In the last months I have worked with a team of passionate and insightful Security experts lead by Altaz Valani, Director of Insights Research for Security Compass, and composed by Hasan Yasar, Technical Director and Adjunct Faculty Member at Carnegie Mellon University’s SEI, Jack Freund, Head of Cyber Risk Methodology at VisibleRisk, Arun Prabhakar, Security Consultant at Security Compass, and me.
I guess you wonder what we did and why it should matter to you.
First of all, we discussed our experiences about Threat Modeling and Security Risk Analysis and Management. We recognize that Threat Modeling is becoming more and more important for small and large Enterprises. This growth trend has yet to reach its apex. On the contrary, we see significant signs of health, including the recent publishing of a Threat Modeling Manifesto and of a new book. But we are also seeing already signs of fatigue: members of Business teams from a few Companies are starting to challenge the need for Threat Modeling. The problem is that sometimes the adopted process is not providing a significant value for the cost.
What to do, then? Shall we drop any ambition with Threat Modeling?
Our convincement is that the problem is not Threat Modeling, but how it is implemented. The obvious goal is of course to maximize the value for money ratio. This can be achieved by working on the quality of the outcomes, to improve the value, and also by increasing efficiency for example with automation, to lower the cost.
But this is not enough. In fact, Threat Modeling is still perceived as an activity separated from the Business. This hampers its ability to impact the decision process and limits the perceived value. This separation is also both caused by and cause for an objective difficulty to communicate security risks to the Business. Caused, because most frequently than not we, as security experts, are not able to communicate with the Business in a way that would be easily understandable and would allow to make decisions. And cause, because this separation makes harder to understand what is needed to evolve our language in a way that would make communication with the Business more effective.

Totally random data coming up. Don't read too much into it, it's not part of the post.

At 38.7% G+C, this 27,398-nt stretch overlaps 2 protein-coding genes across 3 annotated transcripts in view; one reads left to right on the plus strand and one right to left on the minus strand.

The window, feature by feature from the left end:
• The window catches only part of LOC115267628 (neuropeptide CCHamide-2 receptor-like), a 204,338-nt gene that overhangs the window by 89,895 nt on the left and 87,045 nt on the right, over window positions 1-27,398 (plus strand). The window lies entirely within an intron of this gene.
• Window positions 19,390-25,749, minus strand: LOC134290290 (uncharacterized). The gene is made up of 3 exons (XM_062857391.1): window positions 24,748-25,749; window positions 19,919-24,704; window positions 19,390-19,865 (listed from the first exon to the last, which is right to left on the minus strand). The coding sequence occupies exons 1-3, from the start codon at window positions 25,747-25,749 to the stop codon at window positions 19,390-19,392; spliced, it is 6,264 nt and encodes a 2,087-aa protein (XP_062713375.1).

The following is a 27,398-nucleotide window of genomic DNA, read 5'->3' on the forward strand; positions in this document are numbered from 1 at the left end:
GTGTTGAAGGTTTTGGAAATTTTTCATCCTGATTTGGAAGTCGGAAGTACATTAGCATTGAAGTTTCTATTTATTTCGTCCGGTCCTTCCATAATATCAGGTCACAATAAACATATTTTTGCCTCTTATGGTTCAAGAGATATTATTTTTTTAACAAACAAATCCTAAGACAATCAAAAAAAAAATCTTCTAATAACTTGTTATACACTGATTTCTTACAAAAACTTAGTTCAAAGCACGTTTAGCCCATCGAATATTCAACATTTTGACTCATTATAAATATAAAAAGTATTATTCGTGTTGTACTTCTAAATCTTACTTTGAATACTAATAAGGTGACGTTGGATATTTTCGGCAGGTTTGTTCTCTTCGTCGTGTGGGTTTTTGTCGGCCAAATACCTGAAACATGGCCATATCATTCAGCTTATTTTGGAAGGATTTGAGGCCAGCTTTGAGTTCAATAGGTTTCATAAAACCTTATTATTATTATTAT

And this is the problem. As discussed in many posts here, a Threat Model is nothing if it is not aligned with the Business. The Threat Modeling Manifesto correctly states that “The outcomes of threat modeling are meaningful when they are of value to stakeholders“. How can you provide a meaningful analysis if you are not considering the Business angle of the solution in it? This is the reason why I have pushed so strongly in many posts about the need to create quality Threat Models relying only in part on automation, and about the need to focus on the need of the Business Decision Makers.
Nobody says that we have all the answers, yet. And probably we will never have them all. Security is a journey and Threat Modeling is no exception.
Still, we can spend some time to understand where we are with the Threat Modeling practice and to devise a direction where we want to go. This is what our team has done: we have rethought Threat Modeling, starting from what we see as a successful practice nowadays, and thinking about how we can evolve it to address the issues we are facing. The focus has been to integrate it as a central part of Risk Management and of the Business processes. We have opted to represent this as a Maturity Model, because we think this approach provides a great framework to identify a personalized path.
We have collected our considerations in a paper you are free to download and share. You can download it now, from https://bit.ly/evolvetm.
I hope you’ll enjoy this paper. Please let me now what you think about it!